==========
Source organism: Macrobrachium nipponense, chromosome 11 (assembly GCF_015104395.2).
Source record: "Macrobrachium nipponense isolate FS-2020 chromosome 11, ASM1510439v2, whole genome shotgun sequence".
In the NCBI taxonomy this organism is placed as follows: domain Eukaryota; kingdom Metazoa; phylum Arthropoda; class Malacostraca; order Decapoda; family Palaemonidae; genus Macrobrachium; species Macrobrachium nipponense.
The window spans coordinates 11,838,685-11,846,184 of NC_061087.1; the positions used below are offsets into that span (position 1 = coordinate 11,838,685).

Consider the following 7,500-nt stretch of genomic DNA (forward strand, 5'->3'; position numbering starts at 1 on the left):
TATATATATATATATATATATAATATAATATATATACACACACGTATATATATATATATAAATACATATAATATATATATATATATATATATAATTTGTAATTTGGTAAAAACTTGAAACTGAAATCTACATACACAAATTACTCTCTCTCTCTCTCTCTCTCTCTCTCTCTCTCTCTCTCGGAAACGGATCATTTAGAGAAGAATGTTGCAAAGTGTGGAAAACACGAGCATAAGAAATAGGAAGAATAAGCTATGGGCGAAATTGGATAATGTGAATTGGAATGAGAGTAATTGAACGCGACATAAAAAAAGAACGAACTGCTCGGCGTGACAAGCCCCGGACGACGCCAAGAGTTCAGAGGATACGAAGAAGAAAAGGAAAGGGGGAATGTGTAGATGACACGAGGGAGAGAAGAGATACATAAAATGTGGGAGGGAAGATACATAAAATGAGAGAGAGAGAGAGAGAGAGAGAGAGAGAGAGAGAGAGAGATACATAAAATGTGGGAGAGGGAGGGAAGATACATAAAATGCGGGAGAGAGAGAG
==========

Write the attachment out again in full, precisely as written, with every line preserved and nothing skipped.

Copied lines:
Source organism: Macrobrachium nipponense, chromosome 11 (assembly GCF_015104395.2).
Source record: "Macrobrachium nipponense isolate FS-2020 chromosome 11, ASM1510439v2, whole genome shotgun sequence".
In the NCBI taxonomy this organism is placed as follows: domain Eukaryota; kingdom Metazoa; phylum Arthropoda; class Malacostraca; order Decapoda; family Palaemonidae; genus Macrobrachium; species Macrobrachium nipponense.
The window spans coordinates 11,838,685-11,846,184 of NC_061087.1; the positions used below are offsets into that span (position 1 = coordinate 11,838,685).

Consider the following 7,500-nt stretch of genomic DNA (forward strand, 5'->3'; position numbering starts at 1 on the left):
TATATATATATATATATATATAATATAATATATATACACACACGTATATATATATATATAAATACATATAATATATATATATATATATATATAATTTGTAATTTGGTAAAAACTTGAAACTGAAATCTACATACACAAATTACTCTCTCTCTCTCTCTCTCTCTCTCTCTCTCTCTCTCTCGGAAACGGATCATTTAGAGAAGAATGTTGCAAAGTGTGGAAAACACGAGCATAAGAAATAGGAAGAATAAGCTATGGGCGAAATTGGATAATGTGAATTGGAATGAGAGTAATTGAACGCGACATAAAAAAAGAACGAACTGCTCGGCGTGACAAGCCCCGGACGACGCCAAGAGTTCAGAGGATACGAAGAAGAAAAGGAAAGGGGGAATGTGTAGATGACACGAGGGAGAGAAGAGATACATAAAATGTGGGAGGGAAGATACATAAAATGAGAGAGAGAGAGAGAGAGAGAGAGAGAGAGAGAGAGAGAGATACATAAAATGTGGGAGAGGGAGGGAAGATACATAAAATGCGGGAGAGAGAGAG